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Basis for a Subspace.

  1. Aug 9, 2007 #1
    I am drawing some strange mental blank with one question in my final exam review.

    1. The problem statement, all variables and given/known data

    V is the set of all polynomials that are of the form p(x) = cx^2 + bx+a
    U is a subset of V where all members satisfy the equation p(5) =0

    Find a basis for U.

    I am not sure why I am having so much of a problem with this one, it shouldn't be that hard. With 5 subed in you get polynomials of the form

    25x^2+5x+a = 0

    I guess I am having a hard time relating this a back to a basis. Isn't the basis for V just {x^2, x, 1)?

    Anyway thanks in advance for all your help!
     
  2. jcsd
  3. Aug 9, 2007 #2

    Dick

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    Wrong. With 5 subbed in you get 25*c+5*b+a=0. That's a relation between the coefficients - not all polynomials satisfy it. The subspace has dimension 2 (why?), so can you find two linearly independent polynomials that do?
     
  4. Aug 9, 2007 #3

    malawi_glenn

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    Polynomials satisfying p(5) =0 on the form p(x) = cx^2 + bx+a can be expressed as factors: p(x) = A(x-5)(x+B) ; where A and B is a real number.

    Now how about that?

    Edit: Dick was 5 seconds before me on this one too =P
     
  5. Aug 9, 2007 #4

    Dick

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    Ok, I'll close my eyes and count to 5 before I answer the next one.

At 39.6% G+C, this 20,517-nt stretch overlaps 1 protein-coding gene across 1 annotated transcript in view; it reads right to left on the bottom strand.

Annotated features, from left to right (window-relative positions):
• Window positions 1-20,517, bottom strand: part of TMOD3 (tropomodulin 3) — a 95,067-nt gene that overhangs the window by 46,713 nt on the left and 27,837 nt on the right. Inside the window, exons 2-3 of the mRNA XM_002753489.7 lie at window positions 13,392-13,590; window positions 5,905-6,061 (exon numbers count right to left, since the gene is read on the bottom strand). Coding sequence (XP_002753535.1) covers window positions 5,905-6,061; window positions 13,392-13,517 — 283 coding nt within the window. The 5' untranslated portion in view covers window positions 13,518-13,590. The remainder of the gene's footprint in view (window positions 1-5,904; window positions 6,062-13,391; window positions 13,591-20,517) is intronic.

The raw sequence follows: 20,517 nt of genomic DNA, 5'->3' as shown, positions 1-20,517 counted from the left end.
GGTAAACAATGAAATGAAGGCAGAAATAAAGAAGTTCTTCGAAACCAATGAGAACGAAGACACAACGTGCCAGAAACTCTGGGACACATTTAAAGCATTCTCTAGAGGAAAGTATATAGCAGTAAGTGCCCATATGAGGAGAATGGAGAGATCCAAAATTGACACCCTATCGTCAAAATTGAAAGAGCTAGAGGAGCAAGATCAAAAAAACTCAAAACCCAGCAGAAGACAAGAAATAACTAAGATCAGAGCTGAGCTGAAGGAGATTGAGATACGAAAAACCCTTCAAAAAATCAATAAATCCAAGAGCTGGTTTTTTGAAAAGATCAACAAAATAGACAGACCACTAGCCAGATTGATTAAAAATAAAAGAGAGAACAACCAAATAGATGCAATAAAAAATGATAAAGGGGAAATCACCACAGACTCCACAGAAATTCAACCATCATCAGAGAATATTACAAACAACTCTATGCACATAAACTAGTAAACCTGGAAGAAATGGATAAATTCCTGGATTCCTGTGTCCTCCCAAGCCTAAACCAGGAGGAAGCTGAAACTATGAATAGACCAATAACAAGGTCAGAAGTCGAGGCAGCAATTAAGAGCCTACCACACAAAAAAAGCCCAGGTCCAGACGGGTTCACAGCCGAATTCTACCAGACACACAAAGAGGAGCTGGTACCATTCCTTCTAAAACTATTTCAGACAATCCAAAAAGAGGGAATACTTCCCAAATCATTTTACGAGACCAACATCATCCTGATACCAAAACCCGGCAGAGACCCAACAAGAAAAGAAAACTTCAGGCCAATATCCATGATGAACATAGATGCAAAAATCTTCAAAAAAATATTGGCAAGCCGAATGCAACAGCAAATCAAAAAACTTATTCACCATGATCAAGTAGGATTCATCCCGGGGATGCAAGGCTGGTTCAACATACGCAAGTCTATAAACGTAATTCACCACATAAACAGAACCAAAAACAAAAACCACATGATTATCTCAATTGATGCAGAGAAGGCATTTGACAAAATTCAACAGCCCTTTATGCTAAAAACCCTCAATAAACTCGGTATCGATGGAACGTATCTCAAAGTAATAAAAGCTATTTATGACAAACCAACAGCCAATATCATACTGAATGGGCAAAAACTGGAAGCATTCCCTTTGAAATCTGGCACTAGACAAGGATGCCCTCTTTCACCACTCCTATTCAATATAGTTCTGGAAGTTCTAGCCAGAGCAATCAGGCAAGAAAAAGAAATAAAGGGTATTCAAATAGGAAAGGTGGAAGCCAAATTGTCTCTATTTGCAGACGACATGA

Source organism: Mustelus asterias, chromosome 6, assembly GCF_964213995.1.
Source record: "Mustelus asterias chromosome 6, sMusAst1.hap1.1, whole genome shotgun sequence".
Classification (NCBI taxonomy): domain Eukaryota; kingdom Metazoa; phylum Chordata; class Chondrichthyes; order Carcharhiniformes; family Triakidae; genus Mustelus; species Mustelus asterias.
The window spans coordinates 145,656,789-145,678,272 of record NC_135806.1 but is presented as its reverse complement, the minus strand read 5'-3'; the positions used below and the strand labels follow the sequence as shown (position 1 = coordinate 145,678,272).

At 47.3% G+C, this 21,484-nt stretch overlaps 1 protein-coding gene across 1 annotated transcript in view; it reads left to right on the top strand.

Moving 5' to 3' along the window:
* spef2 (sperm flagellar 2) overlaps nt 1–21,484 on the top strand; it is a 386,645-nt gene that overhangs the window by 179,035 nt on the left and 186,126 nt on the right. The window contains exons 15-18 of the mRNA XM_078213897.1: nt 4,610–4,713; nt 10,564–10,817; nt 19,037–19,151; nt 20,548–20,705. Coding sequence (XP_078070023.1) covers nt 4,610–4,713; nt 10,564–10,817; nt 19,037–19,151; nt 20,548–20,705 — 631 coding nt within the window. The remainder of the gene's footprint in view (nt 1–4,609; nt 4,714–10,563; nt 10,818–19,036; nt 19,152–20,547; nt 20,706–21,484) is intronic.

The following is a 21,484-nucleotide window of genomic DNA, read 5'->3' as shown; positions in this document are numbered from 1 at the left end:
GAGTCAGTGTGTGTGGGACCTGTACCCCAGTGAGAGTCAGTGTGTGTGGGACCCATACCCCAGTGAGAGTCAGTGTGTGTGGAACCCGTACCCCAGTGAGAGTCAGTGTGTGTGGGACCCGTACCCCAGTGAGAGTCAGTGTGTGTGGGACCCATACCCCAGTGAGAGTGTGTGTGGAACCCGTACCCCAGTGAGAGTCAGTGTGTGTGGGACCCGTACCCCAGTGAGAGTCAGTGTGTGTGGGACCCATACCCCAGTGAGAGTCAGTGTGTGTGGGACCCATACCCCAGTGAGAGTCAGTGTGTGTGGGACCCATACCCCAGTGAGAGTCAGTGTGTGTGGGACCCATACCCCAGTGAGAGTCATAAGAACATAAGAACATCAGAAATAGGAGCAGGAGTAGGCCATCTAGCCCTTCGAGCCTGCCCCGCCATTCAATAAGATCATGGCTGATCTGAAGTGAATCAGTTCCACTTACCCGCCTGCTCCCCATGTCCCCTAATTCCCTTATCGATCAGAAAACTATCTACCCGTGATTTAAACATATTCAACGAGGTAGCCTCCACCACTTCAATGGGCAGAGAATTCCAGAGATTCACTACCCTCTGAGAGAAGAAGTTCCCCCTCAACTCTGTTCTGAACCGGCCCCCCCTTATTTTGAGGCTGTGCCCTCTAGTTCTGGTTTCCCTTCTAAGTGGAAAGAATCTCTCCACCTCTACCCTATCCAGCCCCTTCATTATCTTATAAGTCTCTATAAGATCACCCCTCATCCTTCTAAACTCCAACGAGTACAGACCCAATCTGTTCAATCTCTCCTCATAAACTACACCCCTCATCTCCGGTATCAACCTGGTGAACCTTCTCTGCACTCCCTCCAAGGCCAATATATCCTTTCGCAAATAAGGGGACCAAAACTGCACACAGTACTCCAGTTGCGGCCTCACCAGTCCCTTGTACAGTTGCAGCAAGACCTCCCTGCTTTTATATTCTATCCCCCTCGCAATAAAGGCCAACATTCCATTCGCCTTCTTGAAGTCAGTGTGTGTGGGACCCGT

6. Aug 9, 2007 #5

    Wow that was fast :) And you are probably hitting on exactly why I am confused as well. Guess I am am just phasing out with this.

    I actually don't know why the subspace would need only two polynomials to span the space defined by p(5) =0. I was actually thinking it was three!
    How did you determine that it was 2?

    You are saying that 25*c+5*b+a=0 is the relation between the coefficients, but not all the polynomials for which p(5)=0 need to statisfy this. What am I missing there? I was trying to relate the coefficents together some how to come up with a definition of the space.

    thanks again so much!
     
  7. Aug 9, 2007 #6

    Dick

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    All of the polynomials such that p(5)=0 DO satisfy 25*c+5*b+a=0!!! Name one that doesn't. V is spanned by your basis {1,x,x^2}, dimension 3. U is a subspace, it has smaller dimension. I can easily think of two polynomials that span it. I agree that you may be phasing out. Step out and get a breath of fresh air and take another look at the problem.
     
  8. Aug 9, 2007 #7

    HallsofIvy

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    The vector space P2, of all quadratic polynomials is 3 dimensional and is spanned by {x2, x, 1}. Any member of that space is of the form cx2+ bx+ a. The subspace of such polynomials for which f(5)= 0 must satisfy 25c+ 5b+ a= 0. All that has been said before.

    From 25c+ 5b+ a= 0, you can get a= -25c-5b. In other words, all polynomials in that subspace are of the form (-25c- 5b)x2+ bx+ c.

    One method I really like for finding a basis for such a subspace is to take the parameters (here b and c) equal to 1, 0 and 0, 1 successively. If b= 1 and c= 0, then (-25c- 5b)x2+ bx+ c is simply -5x1+ 5x and then, if b=0 and c= 1, -25x2+ 1. Those two polynomials form a basis for the 2 dimensional subspace of quadratic polynomials f(x), such that f(5)= 0.
     
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